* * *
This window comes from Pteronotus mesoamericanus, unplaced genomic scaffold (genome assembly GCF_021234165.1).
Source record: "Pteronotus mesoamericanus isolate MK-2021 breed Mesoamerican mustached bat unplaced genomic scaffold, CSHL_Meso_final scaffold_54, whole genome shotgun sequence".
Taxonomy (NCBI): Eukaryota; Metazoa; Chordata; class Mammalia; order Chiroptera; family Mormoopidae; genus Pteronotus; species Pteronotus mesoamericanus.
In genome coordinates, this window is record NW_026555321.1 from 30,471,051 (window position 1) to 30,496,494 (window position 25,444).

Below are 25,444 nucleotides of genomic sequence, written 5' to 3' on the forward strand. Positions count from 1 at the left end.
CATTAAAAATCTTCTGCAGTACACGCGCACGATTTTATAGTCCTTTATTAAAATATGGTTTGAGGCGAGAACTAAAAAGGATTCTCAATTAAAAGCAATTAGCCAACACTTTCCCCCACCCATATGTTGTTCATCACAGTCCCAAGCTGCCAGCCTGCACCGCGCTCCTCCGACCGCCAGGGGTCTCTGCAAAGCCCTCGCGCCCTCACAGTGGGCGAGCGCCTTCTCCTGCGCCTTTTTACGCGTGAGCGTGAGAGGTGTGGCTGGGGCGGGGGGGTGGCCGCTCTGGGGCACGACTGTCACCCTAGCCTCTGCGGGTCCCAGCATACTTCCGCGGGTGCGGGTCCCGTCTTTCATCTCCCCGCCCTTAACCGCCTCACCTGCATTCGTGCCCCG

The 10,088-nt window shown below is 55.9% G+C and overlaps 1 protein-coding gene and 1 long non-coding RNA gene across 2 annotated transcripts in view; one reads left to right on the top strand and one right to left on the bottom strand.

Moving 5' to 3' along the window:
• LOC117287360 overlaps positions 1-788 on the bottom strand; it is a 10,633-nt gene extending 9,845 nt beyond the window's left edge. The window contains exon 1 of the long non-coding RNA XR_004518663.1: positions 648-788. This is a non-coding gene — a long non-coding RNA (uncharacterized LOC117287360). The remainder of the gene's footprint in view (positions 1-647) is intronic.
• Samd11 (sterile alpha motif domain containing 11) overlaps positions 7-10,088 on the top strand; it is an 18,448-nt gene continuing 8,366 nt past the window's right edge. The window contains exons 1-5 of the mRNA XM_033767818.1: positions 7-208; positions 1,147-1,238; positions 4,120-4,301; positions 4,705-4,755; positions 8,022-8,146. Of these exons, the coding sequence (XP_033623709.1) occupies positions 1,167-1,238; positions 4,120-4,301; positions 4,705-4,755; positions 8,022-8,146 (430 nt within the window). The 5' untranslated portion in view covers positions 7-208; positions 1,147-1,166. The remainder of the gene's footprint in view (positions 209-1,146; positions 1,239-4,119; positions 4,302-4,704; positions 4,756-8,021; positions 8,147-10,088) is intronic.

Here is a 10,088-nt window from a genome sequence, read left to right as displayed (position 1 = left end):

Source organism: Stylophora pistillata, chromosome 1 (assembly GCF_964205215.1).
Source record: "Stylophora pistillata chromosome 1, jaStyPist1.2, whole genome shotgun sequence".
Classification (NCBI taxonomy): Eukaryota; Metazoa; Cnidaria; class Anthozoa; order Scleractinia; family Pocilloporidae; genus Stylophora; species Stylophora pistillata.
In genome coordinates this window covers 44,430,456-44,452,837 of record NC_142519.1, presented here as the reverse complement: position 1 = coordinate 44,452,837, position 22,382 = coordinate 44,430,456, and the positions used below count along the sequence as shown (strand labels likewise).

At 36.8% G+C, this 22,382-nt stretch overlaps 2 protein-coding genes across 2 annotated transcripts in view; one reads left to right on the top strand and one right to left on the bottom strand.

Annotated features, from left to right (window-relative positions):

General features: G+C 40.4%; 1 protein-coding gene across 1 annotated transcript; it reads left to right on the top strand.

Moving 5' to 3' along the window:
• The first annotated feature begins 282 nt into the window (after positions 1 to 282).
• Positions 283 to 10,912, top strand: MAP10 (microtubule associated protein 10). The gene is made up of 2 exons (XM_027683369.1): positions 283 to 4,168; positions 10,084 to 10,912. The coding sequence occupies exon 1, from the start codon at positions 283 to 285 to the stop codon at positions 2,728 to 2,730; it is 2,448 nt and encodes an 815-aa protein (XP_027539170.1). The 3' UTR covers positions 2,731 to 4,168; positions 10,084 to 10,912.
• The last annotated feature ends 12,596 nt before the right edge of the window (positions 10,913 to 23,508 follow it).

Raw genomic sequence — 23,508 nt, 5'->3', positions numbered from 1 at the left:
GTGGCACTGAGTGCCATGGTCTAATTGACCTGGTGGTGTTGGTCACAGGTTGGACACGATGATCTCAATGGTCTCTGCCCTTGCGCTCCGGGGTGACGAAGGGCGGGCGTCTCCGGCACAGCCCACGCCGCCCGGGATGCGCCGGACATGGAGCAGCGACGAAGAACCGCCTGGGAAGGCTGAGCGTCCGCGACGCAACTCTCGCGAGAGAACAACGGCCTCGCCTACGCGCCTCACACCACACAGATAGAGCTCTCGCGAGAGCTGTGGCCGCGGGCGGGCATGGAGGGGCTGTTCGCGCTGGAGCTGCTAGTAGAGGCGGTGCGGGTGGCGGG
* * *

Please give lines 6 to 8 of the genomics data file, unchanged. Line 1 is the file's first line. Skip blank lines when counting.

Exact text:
CATTAAAAATCTTCTGCAGTACACGCGCACGATTTTATAGTCCTTTATTAAAATATGGTTTGAGGCGAGAACTAAAAAGGATTCTCAATTAAAAGCAATTAGCCAACACTTTCCCCCACCCATATGTTGTTCATCACAGTCCCAAGCTGCCAGCCTGCACCGCGCTCCTCCGACCGCCAGGGGTCTCTGCAAAGCCCTCGCGCCCTCACAGTGGGCGAGCGCCTTCTCCTGCGCCTTTTTACGCGTGAGCGTGAGAGGTGTGGCTGGGGCGGGGGGGTGGCCGCTCTGGGGCACGACTGTCACCCTAGCCTCTGCGGGTCCCAGCATACTTCCGCGGGTGCGGGTCCCGTCTTTCATCTCCCCGCCCTTAACCGCCTCACCTGCATTCGTGCCCCG

The 10,088-nt window shown below is 55.9% G+C and overlaps 1 protein-coding gene and 1 long non-coding RNA gene across 2 annotated transcripts in view; one reads left to right on the top strand and one right to left on the bottom strand.

Moving 5' to 3' along the window: